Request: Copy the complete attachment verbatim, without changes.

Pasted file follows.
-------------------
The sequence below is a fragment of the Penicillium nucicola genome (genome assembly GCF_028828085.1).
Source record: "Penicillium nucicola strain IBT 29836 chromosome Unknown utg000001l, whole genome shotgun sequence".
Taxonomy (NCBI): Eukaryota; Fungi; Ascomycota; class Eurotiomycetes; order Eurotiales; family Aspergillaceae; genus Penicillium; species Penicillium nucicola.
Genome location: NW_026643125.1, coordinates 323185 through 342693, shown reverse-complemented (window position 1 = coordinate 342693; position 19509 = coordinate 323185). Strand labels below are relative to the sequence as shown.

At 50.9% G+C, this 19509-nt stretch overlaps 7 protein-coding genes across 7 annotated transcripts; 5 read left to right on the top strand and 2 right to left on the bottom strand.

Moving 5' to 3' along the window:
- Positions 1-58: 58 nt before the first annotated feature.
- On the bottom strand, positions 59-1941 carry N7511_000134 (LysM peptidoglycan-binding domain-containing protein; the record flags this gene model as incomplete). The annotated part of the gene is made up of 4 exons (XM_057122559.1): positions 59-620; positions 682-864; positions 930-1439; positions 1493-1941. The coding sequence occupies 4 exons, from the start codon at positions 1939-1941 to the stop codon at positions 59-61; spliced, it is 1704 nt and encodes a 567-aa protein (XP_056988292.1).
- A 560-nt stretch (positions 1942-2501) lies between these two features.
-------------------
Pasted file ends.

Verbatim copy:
The sequence below is a fragment of the Penicillium nucicola genome (genome assembly GCF_028828085.1).
Source record: "Penicillium nucicola strain IBT 29836 chromosome Unknown utg000001l, whole genome shotgun sequence".
Taxonomy (NCBI): Eukaryota; Fungi; Ascomycota; class Eurotiomycetes; order Eurotiales; family Aspergillaceae; genus Penicillium; species Penicillium nucicola.
Genome location: NW_026643125.1, coordinates 323185 through 342693, shown reverse-complemented (window position 1 = coordinate 342693; position 19509 = coordinate 323185). Strand labels below are relative to the sequence as shown.

At 50.9% G+C, this 19509-nt stretch overlaps 7 protein-coding genes across 7 annotated transcripts; 5 read left to right on the top strand and 2 right to left on the bottom strand.

Moving 5' to 3' along the window:
- Positions 1-58: 58 nt before the first annotated feature.
- On the bottom strand, positions 59-1941 carry N7511_000134 (LysM peptidoglycan-binding domain-containing protein; the record flags this gene model as incomplete). The annotated part of the gene is made up of 4 exons (XM_057122559.1): positions 59-620; positions 682-864; positions 930-1439; positions 1493-1941. The coding sequence occupies 4 exons, from the start codon at positions 1939-1941 to the stop codon at positions 59-61; spliced, it is 1704 nt and encodes a 567-aa protein (XP_056988292.1).
- A 560-nt stretch (positions 1942-2501) lies between these two features.